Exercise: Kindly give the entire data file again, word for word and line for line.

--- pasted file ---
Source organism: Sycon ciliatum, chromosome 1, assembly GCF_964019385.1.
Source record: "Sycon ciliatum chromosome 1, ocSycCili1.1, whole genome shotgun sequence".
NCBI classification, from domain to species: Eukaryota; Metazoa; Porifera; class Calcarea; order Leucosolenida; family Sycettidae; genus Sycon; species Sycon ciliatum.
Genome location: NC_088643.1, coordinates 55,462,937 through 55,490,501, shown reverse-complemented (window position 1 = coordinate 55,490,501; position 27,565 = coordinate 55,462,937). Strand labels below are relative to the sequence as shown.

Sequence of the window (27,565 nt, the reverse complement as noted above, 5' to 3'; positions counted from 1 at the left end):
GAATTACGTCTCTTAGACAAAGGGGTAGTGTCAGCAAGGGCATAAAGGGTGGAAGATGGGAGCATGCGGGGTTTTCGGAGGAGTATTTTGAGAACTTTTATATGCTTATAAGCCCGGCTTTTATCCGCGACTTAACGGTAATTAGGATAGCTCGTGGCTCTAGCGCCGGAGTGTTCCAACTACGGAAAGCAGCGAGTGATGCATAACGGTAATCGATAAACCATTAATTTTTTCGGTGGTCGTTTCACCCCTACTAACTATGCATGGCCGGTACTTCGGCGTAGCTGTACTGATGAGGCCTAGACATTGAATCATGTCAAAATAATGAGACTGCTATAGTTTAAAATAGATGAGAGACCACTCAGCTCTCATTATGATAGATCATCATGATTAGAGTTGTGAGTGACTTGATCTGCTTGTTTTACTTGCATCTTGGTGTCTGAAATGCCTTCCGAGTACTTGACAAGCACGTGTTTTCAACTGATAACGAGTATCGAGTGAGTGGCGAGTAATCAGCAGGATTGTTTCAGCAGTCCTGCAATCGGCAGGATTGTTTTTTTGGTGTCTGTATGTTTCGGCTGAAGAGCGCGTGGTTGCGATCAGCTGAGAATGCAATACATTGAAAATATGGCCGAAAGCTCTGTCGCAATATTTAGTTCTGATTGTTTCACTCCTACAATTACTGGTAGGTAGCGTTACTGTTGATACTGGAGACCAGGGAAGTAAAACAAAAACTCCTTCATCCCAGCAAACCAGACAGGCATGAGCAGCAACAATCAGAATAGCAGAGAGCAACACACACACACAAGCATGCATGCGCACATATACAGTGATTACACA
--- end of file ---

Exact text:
Source organism: Sycon ciliatum, chromosome 1, assembly GCF_964019385.1.
Source record: "Sycon ciliatum chromosome 1, ocSycCili1.1, whole genome shotgun sequence".
NCBI classification, from domain to species: Eukaryota; Metazoa; Porifera; class Calcarea; order Leucosolenida; family Sycettidae; genus Sycon; species Sycon ciliatum.
Genome location: NC_088643.1, coordinates 55,462,937 through 55,490,501, shown reverse-complemented (window position 1 = coordinate 55,490,501; position 27,565 = coordinate 55,462,937). Strand labels below are relative to the sequence as shown.

Sequence of the window (27,565 nt, the reverse complement as noted above, 5' to 3'; positions counted from 1 at the left end):
GAATTACGTCTCTTAGACAAAGGGGTAGTGTCAGCAAGGGCATAAAGGGTGGAAGATGGGAGCATGCGGGGTTTTCGGAGGAGTATTTTGAGAACTTTTATATGCTTATAAGCCCGGCTTTTATCCGCGACTTAACGGTAATTAGGATAGCTCGTGGCTCTAGCGCCGGAGTGTTCCAACTACGGAAAGCAGCGAGTGATGCATAACGGTAATCGATAAACCATTAATTTTTTCGGTGGTCGTTTCACCCCTACTAACTATGCATGGCCGGTACTTCGGCGTAGCTGTACTGATGAGGCCTAGACATTGAATCATGTCAAAATAATGAGACTGCTATAGTTTAAAATAGATGAGAGACCACTCAGCTCTCATTATGATAGATCATCATGATTAGAGTTGTGAGTGACTTGATCTGCTTGTTTTACTTGCATCTTGGTGTCTGAAATGCCTTCCGAGTACTTGACAAGCACGTGTTTTCAACTGATAACGAGTATCGAGTGAGTGGCGAGTAATCAGCAGGATTGTTTCAGCAGTCCTGCAATCGGCAGGATTGTTTTTTTGGTGTCTGTATGTTTCGGCTGAAGAGCGCGTGGTTGCGATCAGCTGAGAATGCAATACATTGAAAATATGGCCGAAAGCTCTGTCGCAATATTTAGTTCTGATTGTTTCACTCCTACAATTACTGGTAGGTAGCGTTACTGTTGATACTGGAGACCAGGGAAGTAAAACAAAAACTCCTTCATCCCAGCAAACCAGACAGGCATGAGCAGCAACAATCAGAATAGCAGAGAGCAACACACACACACAAGCATGCATGCGCACATATACAGTGATTACACA